And as if to underscore that point, he describes how sales of Doi Chaang’s coffee “struggled” for the first two years. Not because of quality. Critic Ken Davis, whose ratings in Coffee Review have become the Parker Points™ for the beverage, tells me that Doi Chaang coffee is in the top 10% of coffees he has “cupped”, rating around 89-91, where your typical cup of Starbucks is 83-84, and Folgers instant crystals comes in around 60. No, the struggling was story-related, in the sense that not enough people knew about what Doi Chaang was doing. Sales only exploded following the airing of a Global TV documentary on the company’s “Beyond Fair Trade” partnership with Akhi peoples. In one year sales tripled and haven’t looked back.
Which is a curious market feature, when you think about it. We don’t refuse to use Hootsuite unless Ryan Holmes builds a school in Honduras. We don’t boycott Burrowing Owl if they neglect to build their brand around high profile environmental donations. Why then do coffee consumers demand that people in the coffee space go beyond making good juice – and here I mean both wholesalers and retail cafes – and also somehow commit to making the world a happier and more egalitarian place? What the hell is in this stuff other than caffeine, some kind of ethical, high-minded pixie-dust?
Doubtful. I think the answer is, in fact, a lot more scientific and less flattering to us individually. It’s Batesian Mimicry at work, folks. Species copy each other, mimicking high value features, like stripes and spots that signal venom and discourage predators. Perhaps the most famous example is the entirely harmless Scarlet King Snake who copies (not perfectly, but pretty well) the markings of the very-poisonous Eastern Coral Snake, securing for itself a protection that it didn’t actually earn.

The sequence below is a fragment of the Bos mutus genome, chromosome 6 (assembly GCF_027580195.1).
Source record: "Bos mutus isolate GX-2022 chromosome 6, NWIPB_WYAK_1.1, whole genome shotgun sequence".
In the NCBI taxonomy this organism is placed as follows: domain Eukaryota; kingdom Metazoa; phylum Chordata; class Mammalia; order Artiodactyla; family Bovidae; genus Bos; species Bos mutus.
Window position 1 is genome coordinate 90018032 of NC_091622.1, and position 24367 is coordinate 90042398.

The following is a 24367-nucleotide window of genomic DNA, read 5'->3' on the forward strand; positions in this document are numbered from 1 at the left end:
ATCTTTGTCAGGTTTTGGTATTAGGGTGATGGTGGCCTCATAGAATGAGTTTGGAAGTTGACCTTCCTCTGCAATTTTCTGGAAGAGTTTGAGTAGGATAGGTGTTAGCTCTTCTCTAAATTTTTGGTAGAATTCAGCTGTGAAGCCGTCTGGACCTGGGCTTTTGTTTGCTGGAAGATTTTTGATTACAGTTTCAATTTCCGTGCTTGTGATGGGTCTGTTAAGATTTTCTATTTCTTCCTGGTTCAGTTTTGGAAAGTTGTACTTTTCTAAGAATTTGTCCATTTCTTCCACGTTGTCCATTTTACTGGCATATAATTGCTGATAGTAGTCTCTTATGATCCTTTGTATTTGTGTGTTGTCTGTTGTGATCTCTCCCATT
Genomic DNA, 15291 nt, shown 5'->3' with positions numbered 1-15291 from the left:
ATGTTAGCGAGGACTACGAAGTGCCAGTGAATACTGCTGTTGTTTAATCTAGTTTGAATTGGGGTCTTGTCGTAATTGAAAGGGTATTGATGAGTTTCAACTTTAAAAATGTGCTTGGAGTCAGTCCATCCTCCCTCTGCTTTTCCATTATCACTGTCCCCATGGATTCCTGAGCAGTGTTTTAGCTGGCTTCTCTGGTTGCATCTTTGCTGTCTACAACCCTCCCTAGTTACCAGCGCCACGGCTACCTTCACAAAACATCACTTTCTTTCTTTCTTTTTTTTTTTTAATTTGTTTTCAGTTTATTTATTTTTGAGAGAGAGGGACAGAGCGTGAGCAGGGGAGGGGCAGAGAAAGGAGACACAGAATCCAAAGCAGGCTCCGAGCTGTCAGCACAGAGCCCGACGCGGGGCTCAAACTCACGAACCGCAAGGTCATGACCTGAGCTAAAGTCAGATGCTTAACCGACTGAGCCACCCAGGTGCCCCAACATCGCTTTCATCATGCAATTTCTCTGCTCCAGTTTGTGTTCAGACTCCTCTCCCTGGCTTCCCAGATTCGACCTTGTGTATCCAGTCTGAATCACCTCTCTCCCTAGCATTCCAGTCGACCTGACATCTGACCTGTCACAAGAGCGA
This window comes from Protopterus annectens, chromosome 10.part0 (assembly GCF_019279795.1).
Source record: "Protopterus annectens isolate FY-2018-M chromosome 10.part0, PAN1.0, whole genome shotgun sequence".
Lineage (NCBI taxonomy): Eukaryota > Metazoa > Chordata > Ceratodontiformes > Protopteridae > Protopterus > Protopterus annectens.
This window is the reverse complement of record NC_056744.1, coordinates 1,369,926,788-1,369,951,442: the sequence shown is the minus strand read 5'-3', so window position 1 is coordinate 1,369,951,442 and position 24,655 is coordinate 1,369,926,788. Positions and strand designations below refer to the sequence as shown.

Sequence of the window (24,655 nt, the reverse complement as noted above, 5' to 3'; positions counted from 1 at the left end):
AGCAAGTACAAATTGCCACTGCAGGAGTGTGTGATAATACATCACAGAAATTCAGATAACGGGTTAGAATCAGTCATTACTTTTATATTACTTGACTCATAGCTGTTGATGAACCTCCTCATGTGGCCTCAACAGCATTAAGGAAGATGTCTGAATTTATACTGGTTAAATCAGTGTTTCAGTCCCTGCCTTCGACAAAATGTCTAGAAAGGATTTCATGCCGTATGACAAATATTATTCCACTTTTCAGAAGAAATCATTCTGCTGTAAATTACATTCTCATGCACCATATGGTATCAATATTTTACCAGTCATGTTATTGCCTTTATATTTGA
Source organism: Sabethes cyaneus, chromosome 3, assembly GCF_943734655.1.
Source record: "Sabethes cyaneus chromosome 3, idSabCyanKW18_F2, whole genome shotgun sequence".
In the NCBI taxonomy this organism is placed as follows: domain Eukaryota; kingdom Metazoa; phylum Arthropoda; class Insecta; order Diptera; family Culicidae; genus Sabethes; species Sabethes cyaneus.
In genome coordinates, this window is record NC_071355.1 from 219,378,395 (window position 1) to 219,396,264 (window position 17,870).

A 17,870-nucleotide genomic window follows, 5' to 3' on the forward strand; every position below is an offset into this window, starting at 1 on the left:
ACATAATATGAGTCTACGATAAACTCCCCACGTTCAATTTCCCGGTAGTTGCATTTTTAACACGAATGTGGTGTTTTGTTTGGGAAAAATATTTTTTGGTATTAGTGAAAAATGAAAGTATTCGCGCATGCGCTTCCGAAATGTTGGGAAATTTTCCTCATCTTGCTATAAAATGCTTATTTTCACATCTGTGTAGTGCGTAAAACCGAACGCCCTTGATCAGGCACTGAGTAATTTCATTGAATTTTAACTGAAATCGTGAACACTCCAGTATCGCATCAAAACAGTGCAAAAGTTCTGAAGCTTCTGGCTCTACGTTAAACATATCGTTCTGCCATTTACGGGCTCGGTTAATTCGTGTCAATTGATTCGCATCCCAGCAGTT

Consumers do the same thing, in waves, mimicking high value ideas to secure the returns that they have observed other consumers earlier receive. So the first generation of Starbucks users were able to signal to the world a powerful knowledge, positioning them advantageously relative to coffee drinkers who’d come before. Starbucks consumption indicated that you didn’t drink the watery, flavorless, institutional coffee that had prevailed prior in North America. You’d travelled to Europe. You knew the truth about craft and quality and the way coffee really should be done.
As status accrued to those early adopters, a billion mimics followed, displaying the logo in obedience to the evolutionary code written within: signal what the successful species signals. The cups proliferated. Competitors to Starbucks responded by darkening their own roasts. Starbucks responded by growing, growing, growing. They became a mega-corporation. They started selling breakfast sandwiches and their “cafes” started smelling like cheese. The line-ups grew. And at some fateful tipping point, the exclusivity of the brand collapsed.
Which is exactly what happens to Coral Snake populations when too many Scarlet Kings mimic their markings and dilute the results.
Starbucks may still be profitable. (John Darch observes: “Starbucks changed people from being willing to spend 10 cents on coffee to being willing to spend $2 or $3.”) But they’ll never regain what was lost: exclusivity, the trust of consumers that a status message could be reliably communicated by the simple act of holding one of their cups. That business has now passed on to another wave of merchants and consumers who now position themselves advantageously relative to the Starbucks drinkers who’d come before, signalling that they know the truth about craft and quality and the way coffee really should be done. Only in this iteration of the story, importantly distinguished from the Starbucks version that preceded: humanized, small-scale, socially conscious, non-corporate.
And still expensive. $3 plus still prevails for an Americano, of which Lloyd Bernhardt of Ethical Bean assures me only $.25 or so is actually the cost of coffee. But for that $2.75, we’re getting back the story that we originally craved, the one that distinguishes people on both sides of the Clover.
Has Batesian Mimicry followed? Go read the websites of the major coffee wholesalers and most popular cafés decide for yourself. They all look like Coral Snakes and Scarlet Kings to me. Will there be another bursting of bubbles? A migration of opinion, perhaps very suddenly, away from that which grants status to geeky mustachioed guys in undershirts hunched over pour-over gear and the earnest customers who watch their every move?
Count on it.
In the meantime, sample yourself from what is on offer, and ask yourself how much of the brand promise is in the story told versus the coffee delivered.